‘People talk about their childhood and it’s so mundane. I don’t remember much about it, if I’m honest. I can’t even tell you what my father’s voice sounded like.’ In Stuart Evers’s story ‘Frequencies’, in this collection, a besotted new father hears this pronouncement coming from the baby monitor. The monitor is picking up a radio signal, so the sound of eight-month-old Jack’s precious snuffling is overlaid with hardheaded recollections of an anonymous speaker’s parents. ‘They were such dull people… I… pitied them even before I knew what the word meant.’ Eventually the juxtaposition grows too much for the father, and he smashes the baby monitor. Then he goes to see his son.
Jack looked at his father, eyes straight ahead. ‘Dull,’ the boy said. Clearly, distinctly… Dean picked up his son and put him to his chest. Tears were in his eyes. He held his beautiful son and wished Rachel was there to share in the moment.
This fault-line — the rift between our biology and our brains — is where the 12 stories of Evers’s second collection, Your Father Sends His Love, take place. As in his debut, Ten Stories About Smoking, Evers sticks to his chosen theme without repeating himself. He is impressively limber, darting round his subject to view it from multiple angles. In ‘Sundowners’, an unexpected yen for fatherhood ends Ross’s affair with Evelyn. In ‘Something Else To Say’, Noah waits in the pub for his best friend Rish, making a list of things to talk about — any subject that isn’t the death of Rish’s baby son. In ‘These Are the Days’ the reader’s sympathies are manipulated by both Ben and his middle-aged son Richard as they tussle for the affection of Richard’s daughter Anna.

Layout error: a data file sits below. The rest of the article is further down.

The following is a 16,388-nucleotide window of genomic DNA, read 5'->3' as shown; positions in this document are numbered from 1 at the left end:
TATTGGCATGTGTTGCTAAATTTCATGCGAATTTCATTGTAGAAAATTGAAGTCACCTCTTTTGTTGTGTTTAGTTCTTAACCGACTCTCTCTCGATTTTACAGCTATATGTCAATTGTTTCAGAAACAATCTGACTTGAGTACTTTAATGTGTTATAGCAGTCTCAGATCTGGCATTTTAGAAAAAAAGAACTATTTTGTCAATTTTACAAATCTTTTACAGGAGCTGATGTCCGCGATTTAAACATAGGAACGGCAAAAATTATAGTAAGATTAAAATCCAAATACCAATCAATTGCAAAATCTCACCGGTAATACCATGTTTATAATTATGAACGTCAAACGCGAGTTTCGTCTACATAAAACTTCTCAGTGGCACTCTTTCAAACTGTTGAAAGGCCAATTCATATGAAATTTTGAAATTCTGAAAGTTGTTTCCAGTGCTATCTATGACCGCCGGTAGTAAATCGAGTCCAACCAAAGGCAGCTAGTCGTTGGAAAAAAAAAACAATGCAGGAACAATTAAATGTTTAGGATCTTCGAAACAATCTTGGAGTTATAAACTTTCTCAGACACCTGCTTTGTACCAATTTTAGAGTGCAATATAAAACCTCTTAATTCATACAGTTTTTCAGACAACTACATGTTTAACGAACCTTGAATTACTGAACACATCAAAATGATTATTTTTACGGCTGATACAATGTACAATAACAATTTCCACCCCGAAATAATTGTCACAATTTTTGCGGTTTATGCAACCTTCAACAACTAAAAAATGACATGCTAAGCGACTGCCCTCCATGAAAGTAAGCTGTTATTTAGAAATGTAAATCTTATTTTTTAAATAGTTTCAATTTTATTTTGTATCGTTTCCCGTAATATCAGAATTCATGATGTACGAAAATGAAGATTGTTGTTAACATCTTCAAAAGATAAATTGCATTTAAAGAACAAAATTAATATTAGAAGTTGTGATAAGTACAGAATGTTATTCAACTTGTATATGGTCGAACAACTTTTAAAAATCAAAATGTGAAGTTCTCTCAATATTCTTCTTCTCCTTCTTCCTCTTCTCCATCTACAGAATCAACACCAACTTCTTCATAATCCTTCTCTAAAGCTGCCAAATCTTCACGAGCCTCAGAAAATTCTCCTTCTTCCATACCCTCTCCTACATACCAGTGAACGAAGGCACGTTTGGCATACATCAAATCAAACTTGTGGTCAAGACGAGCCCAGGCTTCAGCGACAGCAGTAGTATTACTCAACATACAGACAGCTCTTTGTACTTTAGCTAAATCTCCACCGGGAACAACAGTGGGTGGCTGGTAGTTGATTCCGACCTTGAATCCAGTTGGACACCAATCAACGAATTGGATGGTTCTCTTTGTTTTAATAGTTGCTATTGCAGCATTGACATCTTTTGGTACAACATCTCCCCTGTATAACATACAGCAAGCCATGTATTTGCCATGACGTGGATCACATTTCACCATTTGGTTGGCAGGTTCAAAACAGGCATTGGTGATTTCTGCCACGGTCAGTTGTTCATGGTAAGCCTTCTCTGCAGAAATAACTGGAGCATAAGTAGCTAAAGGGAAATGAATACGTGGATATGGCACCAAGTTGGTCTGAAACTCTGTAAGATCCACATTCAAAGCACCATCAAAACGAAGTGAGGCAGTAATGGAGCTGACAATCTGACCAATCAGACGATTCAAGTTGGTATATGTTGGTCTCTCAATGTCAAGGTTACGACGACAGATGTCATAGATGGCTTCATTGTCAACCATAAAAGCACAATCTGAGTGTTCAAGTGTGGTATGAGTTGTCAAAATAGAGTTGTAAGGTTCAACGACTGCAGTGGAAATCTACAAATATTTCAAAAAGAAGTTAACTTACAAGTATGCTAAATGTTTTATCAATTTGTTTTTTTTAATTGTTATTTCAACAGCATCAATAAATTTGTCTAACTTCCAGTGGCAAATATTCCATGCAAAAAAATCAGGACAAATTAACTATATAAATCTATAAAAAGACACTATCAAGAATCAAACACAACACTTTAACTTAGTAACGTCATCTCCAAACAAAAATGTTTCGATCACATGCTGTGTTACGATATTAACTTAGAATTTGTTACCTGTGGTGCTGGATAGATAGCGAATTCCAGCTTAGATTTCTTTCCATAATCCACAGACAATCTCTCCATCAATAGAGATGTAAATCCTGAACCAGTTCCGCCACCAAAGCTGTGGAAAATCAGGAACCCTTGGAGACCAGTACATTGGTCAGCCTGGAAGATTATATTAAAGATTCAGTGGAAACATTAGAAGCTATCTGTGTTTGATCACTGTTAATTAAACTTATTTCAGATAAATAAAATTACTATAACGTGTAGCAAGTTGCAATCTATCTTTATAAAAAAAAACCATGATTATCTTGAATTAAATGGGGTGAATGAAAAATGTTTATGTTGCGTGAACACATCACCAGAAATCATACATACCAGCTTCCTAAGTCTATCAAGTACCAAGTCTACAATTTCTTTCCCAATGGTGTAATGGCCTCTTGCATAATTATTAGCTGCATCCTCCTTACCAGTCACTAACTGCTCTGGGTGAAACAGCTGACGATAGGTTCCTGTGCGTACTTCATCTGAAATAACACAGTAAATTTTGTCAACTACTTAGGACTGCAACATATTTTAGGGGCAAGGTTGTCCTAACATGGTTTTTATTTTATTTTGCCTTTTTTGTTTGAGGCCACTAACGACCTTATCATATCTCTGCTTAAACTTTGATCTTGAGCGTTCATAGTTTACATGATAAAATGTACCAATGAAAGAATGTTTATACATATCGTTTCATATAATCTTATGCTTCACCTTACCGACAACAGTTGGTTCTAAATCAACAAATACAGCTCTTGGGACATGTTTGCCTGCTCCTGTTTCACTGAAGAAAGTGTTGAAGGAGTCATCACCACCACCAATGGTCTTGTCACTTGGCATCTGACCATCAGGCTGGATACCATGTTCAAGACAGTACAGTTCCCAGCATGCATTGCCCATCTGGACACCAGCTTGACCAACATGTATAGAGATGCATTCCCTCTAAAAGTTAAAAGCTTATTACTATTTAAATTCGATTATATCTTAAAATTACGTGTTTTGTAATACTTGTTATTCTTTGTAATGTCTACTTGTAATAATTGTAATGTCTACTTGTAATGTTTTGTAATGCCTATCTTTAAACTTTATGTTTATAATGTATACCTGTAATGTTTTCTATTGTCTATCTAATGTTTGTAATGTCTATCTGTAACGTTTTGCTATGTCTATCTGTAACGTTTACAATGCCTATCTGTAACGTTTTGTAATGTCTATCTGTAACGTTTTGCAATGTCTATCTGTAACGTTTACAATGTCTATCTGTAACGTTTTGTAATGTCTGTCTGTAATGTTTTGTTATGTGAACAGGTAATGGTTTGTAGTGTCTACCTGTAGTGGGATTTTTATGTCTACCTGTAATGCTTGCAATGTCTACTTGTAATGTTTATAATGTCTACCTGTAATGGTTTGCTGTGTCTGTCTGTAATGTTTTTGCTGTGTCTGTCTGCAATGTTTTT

Your Father Sends His Love is full of good ideas, but there are problems with execution. As in Ten Stories, there are clumsy perspective shifts — a story told almost exclusively from one viewpoint, with a few random paragraphs in someone else’s head. This feels lazy: an expedient decision rather than an aesthetic one.
Also lazy is a staccato rhythm Evers overuses to build (melo)drama.
This was shame. Ah yes, Anya, this was shame. His own fault. Brought on himself. A bad weekend. A bad couple of weeks. A bad month.
Characters are rarely drawn in detail — sometimes a compelling feature of Evers’s stark, Carveresque style, but also a major limitation. His talent for delivering a punchline is uneven — the baby saying ‘Dull’ in ‘Frequencies’, for example, comes as a disappointment at the end of an otherwise beautifully poised, haunting tale. At nearly 60 pages, the ambitious story is far too long for its weak, bleak concluding joke.
There are some wonderful things in here — notably the first and last stories (‘Lakelands’, ‘Live From the Palladium’) and ‘Something Else To Say’. Evers doesn’t quite live up to the promise contained in the best of Ten Stories About Smoking, however (‘Things Seem So Far Away, Here’ being a particular high point). Although he thinks Raymond Carver ‘the ultimate modern short story writer,’ he rails against Carver’s aversion to ‘tricks’ in short fiction: ‘Innovation,’ Evers writes, ‘is what keeps the short form vital and alive.’
Your Father Sends His Love is commendably full of innovation and vitality — but too many of these stories could do with a Lish and polish.